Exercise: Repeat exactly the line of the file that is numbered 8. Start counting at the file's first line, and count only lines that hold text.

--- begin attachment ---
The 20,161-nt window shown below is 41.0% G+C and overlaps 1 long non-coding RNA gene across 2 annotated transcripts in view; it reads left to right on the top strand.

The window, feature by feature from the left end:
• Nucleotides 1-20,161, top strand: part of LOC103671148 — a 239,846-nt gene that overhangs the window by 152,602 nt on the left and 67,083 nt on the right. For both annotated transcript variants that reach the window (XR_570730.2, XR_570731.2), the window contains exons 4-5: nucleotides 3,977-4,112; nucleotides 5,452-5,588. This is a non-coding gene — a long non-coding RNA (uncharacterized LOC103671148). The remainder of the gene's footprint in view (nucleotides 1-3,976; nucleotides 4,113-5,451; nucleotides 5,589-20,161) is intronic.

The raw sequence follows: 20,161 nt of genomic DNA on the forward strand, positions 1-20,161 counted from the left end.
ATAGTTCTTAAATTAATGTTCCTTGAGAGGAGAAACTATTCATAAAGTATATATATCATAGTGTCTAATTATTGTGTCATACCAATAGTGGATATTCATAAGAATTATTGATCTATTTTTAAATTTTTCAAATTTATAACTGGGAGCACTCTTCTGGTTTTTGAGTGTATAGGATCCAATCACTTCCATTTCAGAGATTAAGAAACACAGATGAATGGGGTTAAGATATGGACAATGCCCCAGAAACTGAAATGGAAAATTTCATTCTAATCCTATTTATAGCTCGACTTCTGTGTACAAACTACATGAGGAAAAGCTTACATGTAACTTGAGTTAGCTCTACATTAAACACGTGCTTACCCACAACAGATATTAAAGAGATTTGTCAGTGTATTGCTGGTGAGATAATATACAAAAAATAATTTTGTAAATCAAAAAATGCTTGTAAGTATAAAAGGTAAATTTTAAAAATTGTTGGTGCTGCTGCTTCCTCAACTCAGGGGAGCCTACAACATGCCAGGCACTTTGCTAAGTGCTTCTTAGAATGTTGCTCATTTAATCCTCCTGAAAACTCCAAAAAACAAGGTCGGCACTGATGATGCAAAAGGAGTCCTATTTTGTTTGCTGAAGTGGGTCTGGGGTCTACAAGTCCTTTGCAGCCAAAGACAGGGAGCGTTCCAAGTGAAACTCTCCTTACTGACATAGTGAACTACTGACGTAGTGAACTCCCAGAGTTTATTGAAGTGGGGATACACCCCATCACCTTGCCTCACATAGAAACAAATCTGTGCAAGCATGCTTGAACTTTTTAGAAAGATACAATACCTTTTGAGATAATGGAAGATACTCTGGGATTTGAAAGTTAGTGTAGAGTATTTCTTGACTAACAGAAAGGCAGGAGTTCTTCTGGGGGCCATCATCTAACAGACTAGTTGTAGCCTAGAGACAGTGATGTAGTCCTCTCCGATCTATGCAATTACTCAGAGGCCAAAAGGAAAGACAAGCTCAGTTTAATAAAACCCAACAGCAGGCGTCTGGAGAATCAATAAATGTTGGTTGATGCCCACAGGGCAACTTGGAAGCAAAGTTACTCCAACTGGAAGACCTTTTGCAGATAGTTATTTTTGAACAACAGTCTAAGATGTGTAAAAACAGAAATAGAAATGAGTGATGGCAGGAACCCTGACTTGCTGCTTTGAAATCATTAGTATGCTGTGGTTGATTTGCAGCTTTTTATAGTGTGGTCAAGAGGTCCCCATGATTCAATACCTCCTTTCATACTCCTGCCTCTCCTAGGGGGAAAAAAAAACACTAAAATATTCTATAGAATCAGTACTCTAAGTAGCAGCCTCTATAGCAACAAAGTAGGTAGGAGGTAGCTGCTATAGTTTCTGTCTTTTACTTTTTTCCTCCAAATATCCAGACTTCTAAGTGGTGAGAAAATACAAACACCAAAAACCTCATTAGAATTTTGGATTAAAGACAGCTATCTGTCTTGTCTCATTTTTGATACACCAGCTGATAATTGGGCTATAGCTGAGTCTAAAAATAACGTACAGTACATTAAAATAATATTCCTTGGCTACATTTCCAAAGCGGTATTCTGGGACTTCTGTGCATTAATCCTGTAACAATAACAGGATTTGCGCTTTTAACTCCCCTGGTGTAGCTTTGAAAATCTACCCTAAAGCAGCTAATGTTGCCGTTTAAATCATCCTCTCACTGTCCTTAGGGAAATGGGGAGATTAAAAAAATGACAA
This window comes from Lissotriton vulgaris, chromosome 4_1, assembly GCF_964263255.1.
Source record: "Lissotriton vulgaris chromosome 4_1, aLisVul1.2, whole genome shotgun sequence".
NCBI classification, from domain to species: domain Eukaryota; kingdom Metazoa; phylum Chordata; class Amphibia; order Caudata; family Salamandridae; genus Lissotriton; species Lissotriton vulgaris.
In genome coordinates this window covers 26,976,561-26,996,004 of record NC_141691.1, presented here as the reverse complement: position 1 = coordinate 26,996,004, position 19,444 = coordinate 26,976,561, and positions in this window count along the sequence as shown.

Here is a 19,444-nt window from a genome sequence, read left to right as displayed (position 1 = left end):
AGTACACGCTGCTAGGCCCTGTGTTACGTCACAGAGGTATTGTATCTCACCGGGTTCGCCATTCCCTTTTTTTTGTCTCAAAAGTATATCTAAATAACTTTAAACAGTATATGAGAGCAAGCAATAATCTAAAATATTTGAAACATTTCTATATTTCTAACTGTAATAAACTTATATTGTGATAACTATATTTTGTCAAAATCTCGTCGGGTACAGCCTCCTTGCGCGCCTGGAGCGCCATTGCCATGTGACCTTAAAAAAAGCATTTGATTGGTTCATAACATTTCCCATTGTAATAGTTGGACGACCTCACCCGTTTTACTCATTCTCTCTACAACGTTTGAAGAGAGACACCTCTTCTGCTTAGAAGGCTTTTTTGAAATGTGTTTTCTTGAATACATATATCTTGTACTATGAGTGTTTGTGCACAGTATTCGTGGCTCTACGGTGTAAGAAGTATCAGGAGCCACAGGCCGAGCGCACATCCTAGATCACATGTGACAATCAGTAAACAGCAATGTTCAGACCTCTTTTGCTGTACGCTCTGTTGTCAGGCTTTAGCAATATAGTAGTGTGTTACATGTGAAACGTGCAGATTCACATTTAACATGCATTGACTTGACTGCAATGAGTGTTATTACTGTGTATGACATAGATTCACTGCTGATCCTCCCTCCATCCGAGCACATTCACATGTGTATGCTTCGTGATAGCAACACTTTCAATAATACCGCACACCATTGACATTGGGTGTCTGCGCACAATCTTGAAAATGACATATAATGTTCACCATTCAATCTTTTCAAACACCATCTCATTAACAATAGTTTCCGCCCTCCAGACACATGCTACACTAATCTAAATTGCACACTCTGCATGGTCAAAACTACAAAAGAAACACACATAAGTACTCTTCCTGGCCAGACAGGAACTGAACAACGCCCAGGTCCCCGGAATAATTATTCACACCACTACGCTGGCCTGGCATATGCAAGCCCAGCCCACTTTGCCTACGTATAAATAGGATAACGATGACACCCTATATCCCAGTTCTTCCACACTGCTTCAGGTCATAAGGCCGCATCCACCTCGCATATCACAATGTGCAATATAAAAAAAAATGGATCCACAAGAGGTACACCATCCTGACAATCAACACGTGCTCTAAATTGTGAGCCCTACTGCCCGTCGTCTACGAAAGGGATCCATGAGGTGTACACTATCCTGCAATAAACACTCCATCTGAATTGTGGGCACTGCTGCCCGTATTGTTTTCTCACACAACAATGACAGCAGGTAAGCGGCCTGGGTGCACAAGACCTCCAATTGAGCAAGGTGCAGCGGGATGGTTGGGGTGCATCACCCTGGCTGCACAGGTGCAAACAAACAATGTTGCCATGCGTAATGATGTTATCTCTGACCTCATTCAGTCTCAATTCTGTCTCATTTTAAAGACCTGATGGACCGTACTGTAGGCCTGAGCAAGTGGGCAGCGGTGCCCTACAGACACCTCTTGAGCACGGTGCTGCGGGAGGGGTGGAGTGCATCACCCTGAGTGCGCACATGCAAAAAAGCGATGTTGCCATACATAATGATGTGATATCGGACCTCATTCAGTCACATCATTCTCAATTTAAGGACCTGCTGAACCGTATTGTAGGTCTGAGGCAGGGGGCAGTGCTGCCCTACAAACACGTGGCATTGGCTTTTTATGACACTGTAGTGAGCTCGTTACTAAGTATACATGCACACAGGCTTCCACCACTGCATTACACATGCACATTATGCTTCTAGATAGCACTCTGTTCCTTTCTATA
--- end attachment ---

NCBI classification, from domain to species: domain Eukaryota; kingdom Metazoa; phylum Chordata; class Amphibia; order Caudata; family Salamandridae; genus Lissotriton; species Lissotriton vulgaris.